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Letter from the Chair

Erik McDuffie

Associate Professor of African American Studies
Associate Professor of History
Associate Professor of Center for African Studies

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African American Studies


Erik S. McDuffie is an Associate Professor in the Department of African AmericanStudies at the University of Illinois at Urbana-Champaign. His research andteaching interests include the African diaspora, the Midwest, black feminism,black queer theory, black radicalism, urban history, and black masculinity.  He is the author of Sojourning for Freedom: Black Women, American Communism, and the Making of Black Left Feminism (Durham, NC: Duke University Press, 2011). The book won the 2012 Wesley-Logan Prize from the American Historical Association and the Association for the Study of African American Life and History, as well as the 2011 Letitia Woods Brown Award from the Association of Black Women Historians.  He is also the author of several scholarly articles and essays published in African and Black Diaspora: An International Journal; African Identities; American Communist History; Biography; Journal of African American History; Journal of West African History; Palimpsest: A Journal on Women, Gender, and the Black International Women of Color; Radical History Review; Souls: A Critical Journal of Black Politics, Culture, and Society; Women, Families, and Children of Color among other journals and edited volumes. 

Currently, he is working on a new book, tentatively titled Garveyismin the Diasporic Midwest: The American Heartland and Global Black Freedom,1920-80.  Drawing from original research conducted in Canada, Ghana, Grenada, Jamaica, Liberia, South Africa, Trinidad and Tobago, and the United States, the book is the first to establish the importance of the Midwest to twentieth-century black transnational politics and to demonstrate vibrant political exchanges between the heartland and African world through Garveyism.  The book has received recognition.  In 2016, he received a National Endowment for the Humanities fellowship.  In  2014, he received Richard and Margaret Romano Professional Scholar award from the University of Illinois.  The three-year award is based upon the recognition of scholars’ outstanding achievements in research andleadership at UIUC.  Professionally, he is a member of several scholarly associations.  These include the Association for the Study of the Worldwide AfricanDiaspora (ASWAD), American Historical Association (AHA), Association for theStudy of African American Life and History (ASALH), Association of Black WomenHistorians (ABWH), American Studies Association (ASA), Organization of AmericanHistorians (OAH). His sits on the executive board of ASWAD.

He has taught at the University of Illinois and University of Delaware. In 2010,   he won the Helen Corley Petit Award   (Illinois). This honor is given for extraordinary accomplishment during the tenure probation period by the College of Liberal Arts and Sciences. He also received the Outstanding Teaching Awardin African American Studies from the Department of African American Studies(Illinois) for AY 2010-11. He earned his Ph.D. in history in 2003 from New York  University with a concentration in the African diaspora and U.S. history since1865.  Originally from Detroit, McDuffie is a sixth generation Midwesterner, whose family hails from the United States, Canada, and St. Kitts.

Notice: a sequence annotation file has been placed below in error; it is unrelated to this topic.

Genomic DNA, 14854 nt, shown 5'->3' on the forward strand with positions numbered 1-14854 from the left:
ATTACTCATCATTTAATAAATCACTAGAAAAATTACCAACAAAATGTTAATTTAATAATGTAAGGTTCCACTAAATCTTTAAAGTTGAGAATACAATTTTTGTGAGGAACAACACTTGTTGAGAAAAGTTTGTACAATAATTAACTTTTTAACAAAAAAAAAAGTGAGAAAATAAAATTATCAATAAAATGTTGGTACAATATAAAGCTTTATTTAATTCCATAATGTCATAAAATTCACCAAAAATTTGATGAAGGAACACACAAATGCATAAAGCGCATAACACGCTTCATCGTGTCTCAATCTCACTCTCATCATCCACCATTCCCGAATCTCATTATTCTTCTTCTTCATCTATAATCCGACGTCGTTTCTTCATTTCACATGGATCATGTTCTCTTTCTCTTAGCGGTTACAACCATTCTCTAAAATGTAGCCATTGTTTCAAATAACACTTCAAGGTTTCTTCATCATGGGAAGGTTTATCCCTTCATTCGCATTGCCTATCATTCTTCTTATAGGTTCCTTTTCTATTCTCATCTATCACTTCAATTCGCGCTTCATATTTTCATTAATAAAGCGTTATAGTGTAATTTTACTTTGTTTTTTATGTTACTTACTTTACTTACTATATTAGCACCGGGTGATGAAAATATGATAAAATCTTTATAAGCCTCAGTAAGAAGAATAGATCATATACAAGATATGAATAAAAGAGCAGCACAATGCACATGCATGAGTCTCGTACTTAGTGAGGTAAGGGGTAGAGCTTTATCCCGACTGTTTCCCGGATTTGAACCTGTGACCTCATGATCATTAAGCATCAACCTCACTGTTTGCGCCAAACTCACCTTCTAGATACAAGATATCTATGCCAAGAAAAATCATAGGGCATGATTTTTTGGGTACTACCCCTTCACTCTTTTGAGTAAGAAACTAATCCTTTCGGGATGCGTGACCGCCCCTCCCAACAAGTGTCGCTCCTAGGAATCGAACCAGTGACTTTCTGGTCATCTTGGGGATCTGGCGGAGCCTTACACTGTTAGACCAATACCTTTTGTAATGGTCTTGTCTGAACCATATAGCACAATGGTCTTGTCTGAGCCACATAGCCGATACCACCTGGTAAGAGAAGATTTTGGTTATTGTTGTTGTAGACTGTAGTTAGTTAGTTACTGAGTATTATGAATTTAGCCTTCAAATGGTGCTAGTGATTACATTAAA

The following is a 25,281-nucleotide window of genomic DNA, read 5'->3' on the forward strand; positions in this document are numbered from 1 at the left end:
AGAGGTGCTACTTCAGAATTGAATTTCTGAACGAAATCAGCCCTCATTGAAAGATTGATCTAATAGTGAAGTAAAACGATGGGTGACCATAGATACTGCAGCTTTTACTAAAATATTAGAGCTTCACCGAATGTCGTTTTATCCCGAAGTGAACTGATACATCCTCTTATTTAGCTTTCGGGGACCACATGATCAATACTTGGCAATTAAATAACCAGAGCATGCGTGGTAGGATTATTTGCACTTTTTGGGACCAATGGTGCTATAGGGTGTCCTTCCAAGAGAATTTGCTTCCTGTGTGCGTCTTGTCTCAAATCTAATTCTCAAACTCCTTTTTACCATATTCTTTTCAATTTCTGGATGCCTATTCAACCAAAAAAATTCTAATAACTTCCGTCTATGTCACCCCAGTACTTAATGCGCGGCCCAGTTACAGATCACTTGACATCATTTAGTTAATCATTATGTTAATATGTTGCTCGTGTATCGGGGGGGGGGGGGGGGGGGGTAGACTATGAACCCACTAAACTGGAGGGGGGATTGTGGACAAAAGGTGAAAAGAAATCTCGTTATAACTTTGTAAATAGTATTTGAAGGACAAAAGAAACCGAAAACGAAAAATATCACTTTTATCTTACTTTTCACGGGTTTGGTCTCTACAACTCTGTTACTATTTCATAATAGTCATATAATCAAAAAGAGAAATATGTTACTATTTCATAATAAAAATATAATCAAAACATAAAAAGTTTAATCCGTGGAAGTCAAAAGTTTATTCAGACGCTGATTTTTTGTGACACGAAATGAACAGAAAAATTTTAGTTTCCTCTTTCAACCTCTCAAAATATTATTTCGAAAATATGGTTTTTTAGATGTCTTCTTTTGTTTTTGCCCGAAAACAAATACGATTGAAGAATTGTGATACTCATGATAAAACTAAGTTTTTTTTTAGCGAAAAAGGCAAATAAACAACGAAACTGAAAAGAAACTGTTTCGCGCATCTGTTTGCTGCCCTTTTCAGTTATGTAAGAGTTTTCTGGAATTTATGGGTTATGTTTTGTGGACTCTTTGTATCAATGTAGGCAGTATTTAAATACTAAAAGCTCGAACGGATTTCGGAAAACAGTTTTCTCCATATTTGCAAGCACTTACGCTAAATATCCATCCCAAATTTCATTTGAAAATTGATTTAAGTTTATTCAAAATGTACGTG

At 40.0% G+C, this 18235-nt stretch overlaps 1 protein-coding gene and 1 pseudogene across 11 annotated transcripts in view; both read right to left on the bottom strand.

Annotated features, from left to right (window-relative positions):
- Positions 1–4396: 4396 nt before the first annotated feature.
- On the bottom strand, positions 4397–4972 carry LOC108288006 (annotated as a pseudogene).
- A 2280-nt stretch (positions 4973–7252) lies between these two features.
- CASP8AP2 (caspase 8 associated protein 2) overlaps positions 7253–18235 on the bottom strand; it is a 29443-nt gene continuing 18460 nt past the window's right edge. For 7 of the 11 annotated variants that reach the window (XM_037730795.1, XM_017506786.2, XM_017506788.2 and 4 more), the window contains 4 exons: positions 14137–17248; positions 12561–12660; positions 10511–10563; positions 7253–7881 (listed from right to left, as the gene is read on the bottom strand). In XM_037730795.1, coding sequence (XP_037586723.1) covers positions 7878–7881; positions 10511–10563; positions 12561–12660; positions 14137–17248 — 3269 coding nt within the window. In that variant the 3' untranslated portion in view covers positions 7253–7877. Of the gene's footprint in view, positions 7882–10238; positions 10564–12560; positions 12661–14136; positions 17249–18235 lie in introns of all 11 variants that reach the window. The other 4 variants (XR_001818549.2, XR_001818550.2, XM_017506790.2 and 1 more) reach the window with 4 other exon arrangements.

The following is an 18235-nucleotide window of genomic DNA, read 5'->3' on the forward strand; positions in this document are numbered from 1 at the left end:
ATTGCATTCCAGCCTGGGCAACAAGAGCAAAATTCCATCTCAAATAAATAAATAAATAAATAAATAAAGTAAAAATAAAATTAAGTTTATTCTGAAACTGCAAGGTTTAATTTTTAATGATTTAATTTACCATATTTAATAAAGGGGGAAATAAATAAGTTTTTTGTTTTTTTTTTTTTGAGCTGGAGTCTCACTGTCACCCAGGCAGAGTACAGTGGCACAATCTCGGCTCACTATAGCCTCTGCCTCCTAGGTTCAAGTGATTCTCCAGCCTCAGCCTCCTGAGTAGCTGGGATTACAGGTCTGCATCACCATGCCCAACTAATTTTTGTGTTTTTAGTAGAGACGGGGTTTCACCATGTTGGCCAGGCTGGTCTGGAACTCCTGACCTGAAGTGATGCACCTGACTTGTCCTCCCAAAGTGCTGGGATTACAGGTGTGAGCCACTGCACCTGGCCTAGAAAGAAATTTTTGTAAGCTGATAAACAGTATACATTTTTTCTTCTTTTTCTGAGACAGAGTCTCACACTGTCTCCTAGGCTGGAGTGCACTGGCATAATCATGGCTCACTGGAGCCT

• McDuffie, Erik S. Sojourning for Freedom: Black Women, American Communism, and the Making of Black Left Feminism . . Durham, NC: Duke University Press, 2011.

Book Contributions

  • "Esther V. Cooper’s ‘The Negro Woman Domestic Worker in Relation to Trade Unionism’: Black Left Feminism and the Popular Front." Red Activists and Black Freedom: James and Esther Jackson and the Long Civil Rights Movement. . New York: Routledge, 2010. 33-40.

Journal Articles

  • "The Diasporic Journeys of Louise Little: Grassroots Garveyism, the Midwest, and Community Feminism." Women, Gender, and Families of Color 4.2 (2016): 146-170.
  • "“A New Day Has Dawned for the UNIA”: Garveyism, the Diasporic Midwest, and West Africa, 1920–80." Journal of West African History 2.1 (2016): 73-114.
  • "Chicago, Garveyism, and the History of the Diasporic Midwest." African and Black Diaspora: An International Journal 8.2 (2015): 129-145.
  • McDuffie, Erik S., and Komozi Woodard. "“If you’re in a country that’s progressive, the woman is progressive”: Black Women Radicals and The Making of the Politics and Legacy of Malcolm X." Biography 36.3 (2013): 507-539.
  • "Obama, the World, and Africa: Thoughts on African American Politics and the 2012 Presidential Election,." Souls: A Critical Journal of Black Culture, Politics and Society 14.1-2 (2012): 28-37.
  • "For full freedom of…colored women in Africa, Asia, and these United States’: Black Women Radicals and the Practice of a Black Women’s International." Palimpsest: A Journal on Women, Gender, and the Black International 1.1 (2012): 1-30.
  • "Black and Red: Black Liberation, the Cold War, and the Horne Thesis." Journal of African American History 96.2 (2011): 236-247 .
  • "Garveyism in Cleveland, Ohio and the History of the Diasporic Midwest, 1920-1975." African Identities 9.2 (2011): 163–181 .
  • "I wanted a Communist movement, but I wanted to have the chance to organize our people’: The Diasporic Radicalism of Queen Mother Audley Moore and the Origins of Black Power." African and Black Diaspora: An International Journal 3.2 (2010): 181-195.